United Nations Convention on the Law of the Sea

by PSA Staff | September 24th, 2012 | |Subscribe

This article was written by two Spring 2012 Participants in PSA’s Congressional Partnership Program.  All CPP articles are produced by bipartisan groups of Democrat and Republican Hill Staff who were challenged to develop opinion pieces that reach consensus on critical national security and foreign affairs issues.

In 2004 and 2007, the United Nations Convention on the Law of the Sea was presented to the United States Senate Committee on Foreign Relations and both times the Committee passed the Convention. However, the Convention was never brought to the Senate for a full vote on both occasions. With the United States Navy patrolling every ocean in the world and an American economy struggling with high energy costs, the United States Senate should ratify the Convention as soon as possible.


US Must Take the Initiative and Help Mexico

by Ginger Seip-Nuno | February 9th, 2009 | |Subscribe

As outgoing CIA Director Hayden points out, Mexico poses a great threat to U.S. security, second only to Al Qaeda.  I’m glad at least SOMEONE is remembering our suffering neighbor who has been plagued with drug violence for decades, only to have it recently explode into unprecedented brutality and death in 2008.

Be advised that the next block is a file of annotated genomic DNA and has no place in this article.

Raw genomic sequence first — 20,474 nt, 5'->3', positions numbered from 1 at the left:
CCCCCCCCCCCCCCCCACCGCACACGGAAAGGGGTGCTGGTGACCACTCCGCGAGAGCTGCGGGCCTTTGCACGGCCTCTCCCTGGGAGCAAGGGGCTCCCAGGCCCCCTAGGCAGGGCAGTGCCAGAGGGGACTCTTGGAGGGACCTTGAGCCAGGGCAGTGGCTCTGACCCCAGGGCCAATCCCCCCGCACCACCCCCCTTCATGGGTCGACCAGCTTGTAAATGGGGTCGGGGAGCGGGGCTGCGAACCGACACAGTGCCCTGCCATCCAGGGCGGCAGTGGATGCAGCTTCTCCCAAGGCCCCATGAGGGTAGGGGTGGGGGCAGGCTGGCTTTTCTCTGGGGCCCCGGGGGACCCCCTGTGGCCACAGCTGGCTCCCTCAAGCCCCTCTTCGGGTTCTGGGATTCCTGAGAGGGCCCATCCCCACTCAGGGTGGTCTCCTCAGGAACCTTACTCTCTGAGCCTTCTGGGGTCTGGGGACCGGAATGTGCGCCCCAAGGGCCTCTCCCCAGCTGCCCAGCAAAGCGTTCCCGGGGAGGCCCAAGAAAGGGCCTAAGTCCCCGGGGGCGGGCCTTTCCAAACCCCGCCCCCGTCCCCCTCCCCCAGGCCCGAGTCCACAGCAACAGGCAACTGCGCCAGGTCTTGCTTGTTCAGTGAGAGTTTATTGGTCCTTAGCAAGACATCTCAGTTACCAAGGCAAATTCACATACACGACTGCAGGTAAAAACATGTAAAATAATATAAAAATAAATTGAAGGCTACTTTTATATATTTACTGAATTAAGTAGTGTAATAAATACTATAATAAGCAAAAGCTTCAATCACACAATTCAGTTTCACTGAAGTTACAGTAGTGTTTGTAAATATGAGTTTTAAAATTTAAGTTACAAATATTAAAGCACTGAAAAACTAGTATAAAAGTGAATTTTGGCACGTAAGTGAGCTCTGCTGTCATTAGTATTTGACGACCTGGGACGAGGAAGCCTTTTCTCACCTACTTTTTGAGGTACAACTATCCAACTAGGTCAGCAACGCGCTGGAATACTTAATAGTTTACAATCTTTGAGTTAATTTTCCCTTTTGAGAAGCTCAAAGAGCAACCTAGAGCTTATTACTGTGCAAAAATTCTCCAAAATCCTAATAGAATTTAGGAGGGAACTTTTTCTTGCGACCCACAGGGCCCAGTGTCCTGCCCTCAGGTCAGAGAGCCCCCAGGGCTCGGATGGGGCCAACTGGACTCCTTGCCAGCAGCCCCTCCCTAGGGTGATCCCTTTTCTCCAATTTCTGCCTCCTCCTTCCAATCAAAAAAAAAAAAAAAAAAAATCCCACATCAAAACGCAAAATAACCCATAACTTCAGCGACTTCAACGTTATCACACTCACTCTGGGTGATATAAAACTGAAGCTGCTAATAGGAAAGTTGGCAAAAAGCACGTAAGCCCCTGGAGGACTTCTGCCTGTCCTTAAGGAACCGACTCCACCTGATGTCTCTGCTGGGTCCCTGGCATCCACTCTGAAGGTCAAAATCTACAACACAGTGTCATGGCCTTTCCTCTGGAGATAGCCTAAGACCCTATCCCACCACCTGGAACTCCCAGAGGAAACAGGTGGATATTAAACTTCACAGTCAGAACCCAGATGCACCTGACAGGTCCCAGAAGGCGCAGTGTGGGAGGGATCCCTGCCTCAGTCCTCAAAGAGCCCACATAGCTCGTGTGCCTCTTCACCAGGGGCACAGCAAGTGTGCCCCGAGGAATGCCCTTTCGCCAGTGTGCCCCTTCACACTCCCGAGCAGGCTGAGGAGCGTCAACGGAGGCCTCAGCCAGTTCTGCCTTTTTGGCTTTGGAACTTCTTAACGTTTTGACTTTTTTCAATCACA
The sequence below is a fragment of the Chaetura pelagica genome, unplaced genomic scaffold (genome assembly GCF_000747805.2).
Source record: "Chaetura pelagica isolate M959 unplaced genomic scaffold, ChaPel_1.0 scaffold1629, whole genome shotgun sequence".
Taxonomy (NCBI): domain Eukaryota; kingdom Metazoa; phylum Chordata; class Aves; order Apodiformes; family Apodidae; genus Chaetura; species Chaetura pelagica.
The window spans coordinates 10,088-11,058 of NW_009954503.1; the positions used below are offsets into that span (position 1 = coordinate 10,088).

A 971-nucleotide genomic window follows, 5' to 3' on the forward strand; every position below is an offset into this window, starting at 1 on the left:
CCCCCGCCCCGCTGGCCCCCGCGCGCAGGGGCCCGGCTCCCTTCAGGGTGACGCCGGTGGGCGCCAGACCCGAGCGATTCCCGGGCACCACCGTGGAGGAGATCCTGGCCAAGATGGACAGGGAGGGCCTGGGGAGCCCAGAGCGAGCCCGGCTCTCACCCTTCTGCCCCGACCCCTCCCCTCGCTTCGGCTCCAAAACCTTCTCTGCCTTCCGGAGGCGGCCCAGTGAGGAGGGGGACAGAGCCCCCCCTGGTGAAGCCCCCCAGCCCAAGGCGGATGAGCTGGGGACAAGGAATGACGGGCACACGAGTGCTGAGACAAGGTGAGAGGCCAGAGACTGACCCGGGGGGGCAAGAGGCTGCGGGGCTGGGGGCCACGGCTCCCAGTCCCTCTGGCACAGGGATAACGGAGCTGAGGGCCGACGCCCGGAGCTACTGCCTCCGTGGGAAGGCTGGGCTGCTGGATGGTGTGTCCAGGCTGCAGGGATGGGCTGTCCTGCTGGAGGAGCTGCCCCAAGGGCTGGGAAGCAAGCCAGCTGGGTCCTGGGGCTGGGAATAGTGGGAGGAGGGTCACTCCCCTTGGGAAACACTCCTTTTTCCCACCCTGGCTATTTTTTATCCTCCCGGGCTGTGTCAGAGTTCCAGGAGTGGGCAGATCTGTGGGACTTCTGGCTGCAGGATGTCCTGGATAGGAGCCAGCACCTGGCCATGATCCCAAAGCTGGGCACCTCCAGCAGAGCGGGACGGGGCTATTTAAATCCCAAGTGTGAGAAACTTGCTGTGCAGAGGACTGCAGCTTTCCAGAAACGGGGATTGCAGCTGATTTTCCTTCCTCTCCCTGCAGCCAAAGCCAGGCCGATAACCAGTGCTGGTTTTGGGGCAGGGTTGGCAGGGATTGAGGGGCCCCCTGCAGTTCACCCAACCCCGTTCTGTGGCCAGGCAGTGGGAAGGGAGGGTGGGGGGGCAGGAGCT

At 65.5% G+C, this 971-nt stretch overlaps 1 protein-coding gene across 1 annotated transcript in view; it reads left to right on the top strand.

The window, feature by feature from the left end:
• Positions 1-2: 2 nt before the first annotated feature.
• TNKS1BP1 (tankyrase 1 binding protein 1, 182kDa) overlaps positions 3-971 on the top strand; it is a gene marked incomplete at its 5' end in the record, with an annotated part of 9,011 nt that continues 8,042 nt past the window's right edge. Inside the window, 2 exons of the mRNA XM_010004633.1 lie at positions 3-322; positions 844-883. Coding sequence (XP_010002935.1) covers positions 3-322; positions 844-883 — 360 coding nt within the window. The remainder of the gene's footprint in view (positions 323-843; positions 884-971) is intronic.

Kristin Bricker, a correspondent for narcoshpere.com, writes that “Mexico’s daily El Universal, which began counting drug war executions four years ago, reports that 5,612 people were executed in Mexico’s drug war in 2008.  This year’s deaths more than doubled 2007’s total of over 2,700 executions.  By El Universal’s estimates, about 8,463 drug executions have occurred during the first two years of Mexican President Felipe Calderon’s six-year term in office.”

Saying Mexico has a “drug-problem” is a gross understatement.  Cuidad Juárez-a city with a population of approximately 1.5 million and just across the border from El Paso, Texas-saw more than 1,300 murders in drug-violence in 2008: (more…)

All blog posts are independently produced by their authors and do not necessarily reflect the policies or positions of PSA. Across the Aisle serves as a bipartisan forum for productive discussion of national security and foreign affairs topics.